Nazanin Ratcliffe’s freedom is up for ransom

For those who don’t know who Nazanin Ratcliffe is, here’s a summary: Nazanin is a British-Iranian mother who was arrested on April 3ed at the airport in Tehran, with her 2 year-old daughter,  following a visit to her family in Iran. At first she was charged with spying but then the regime clamped down on any information regarding her case. After 150 days in jail, during which she had limited contact with her family and her lawyer, she was convicted to 6 years in jail in a closed-door court for “secret” charges. Obviously, no evidence regarding Nazanin’s “crimes” was shared with the world and she continues to maintain her innocence. But then again, Nazanin’s case only exemplifies the fact that in cases in which the regime is intent on arresting or executing someone, the ideal of “innocent until proven guilty” is traded for “guilty until proven innocent” mixed with severe restriction on a proper legal defense. Her daughter is living with Nazanin’s parents and is not allowed to leave Iran while her husband has remained in the UK out of fear that he too would be arrested. Nazanin’s physical and mental health is deteriorating and word has leaked out that she has become suicidal.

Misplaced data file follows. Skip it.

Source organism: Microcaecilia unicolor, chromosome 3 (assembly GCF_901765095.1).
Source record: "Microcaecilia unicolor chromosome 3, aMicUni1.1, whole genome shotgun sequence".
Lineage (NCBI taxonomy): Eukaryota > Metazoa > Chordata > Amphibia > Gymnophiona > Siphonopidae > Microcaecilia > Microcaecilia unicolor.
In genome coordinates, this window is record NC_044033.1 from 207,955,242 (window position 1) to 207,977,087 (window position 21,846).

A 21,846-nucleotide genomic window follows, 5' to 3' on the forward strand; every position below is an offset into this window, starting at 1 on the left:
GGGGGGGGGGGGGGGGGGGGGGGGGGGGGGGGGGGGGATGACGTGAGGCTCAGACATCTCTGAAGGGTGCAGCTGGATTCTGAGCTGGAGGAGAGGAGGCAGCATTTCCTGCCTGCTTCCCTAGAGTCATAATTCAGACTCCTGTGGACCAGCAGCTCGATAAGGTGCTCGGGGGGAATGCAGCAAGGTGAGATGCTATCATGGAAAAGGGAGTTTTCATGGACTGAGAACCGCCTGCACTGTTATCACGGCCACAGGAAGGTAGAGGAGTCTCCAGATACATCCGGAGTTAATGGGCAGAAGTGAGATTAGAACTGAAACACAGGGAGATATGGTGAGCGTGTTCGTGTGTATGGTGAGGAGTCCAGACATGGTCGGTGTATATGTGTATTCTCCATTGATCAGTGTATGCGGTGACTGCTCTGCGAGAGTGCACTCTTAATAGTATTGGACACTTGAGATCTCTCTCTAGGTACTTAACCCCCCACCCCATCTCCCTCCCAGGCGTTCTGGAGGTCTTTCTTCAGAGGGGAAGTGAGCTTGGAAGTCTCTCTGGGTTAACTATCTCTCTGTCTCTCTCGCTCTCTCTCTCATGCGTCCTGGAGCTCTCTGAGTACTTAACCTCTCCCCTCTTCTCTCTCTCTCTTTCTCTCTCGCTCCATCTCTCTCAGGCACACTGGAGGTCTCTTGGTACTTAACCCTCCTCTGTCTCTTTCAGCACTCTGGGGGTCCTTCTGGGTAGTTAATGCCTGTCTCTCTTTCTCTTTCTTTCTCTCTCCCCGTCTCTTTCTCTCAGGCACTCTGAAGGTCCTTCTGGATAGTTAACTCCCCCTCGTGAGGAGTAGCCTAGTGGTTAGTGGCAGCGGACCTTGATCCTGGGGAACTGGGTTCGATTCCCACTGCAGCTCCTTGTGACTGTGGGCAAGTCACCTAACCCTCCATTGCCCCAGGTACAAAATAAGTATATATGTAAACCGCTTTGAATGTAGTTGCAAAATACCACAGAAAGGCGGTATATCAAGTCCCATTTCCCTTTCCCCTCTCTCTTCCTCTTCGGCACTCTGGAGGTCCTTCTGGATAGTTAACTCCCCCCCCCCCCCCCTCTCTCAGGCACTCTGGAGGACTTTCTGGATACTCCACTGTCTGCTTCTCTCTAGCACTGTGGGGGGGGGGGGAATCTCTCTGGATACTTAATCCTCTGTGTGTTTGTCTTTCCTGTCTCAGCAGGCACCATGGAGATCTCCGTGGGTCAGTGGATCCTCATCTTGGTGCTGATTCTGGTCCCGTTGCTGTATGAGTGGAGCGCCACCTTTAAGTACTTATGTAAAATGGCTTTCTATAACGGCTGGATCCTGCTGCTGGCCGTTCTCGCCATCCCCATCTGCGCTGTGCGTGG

Nazanin is not alone: 6 other dual-nationals from the West (Canada, US and the UK) were arrested under similar circumstances. Dual-nationality is not recognized in Iran and the unfortunate dual-nationals who were arrested were stripped of their foreign passports, losing their rights to involve the help of foreign embassies in Tehran Furthermore, it’s important to remember that following the signing of the JCPoA, 4 dual nationals were freed from jail in what some claim was one of the biggest case of ransom since the US flew out $400 million to Iran just before the prisoners were freed – President Barack Obama claimed that the money had nothing to do with ransoming the prisoners and everything to with the initial implementations of the nuclear deal but no one really knows.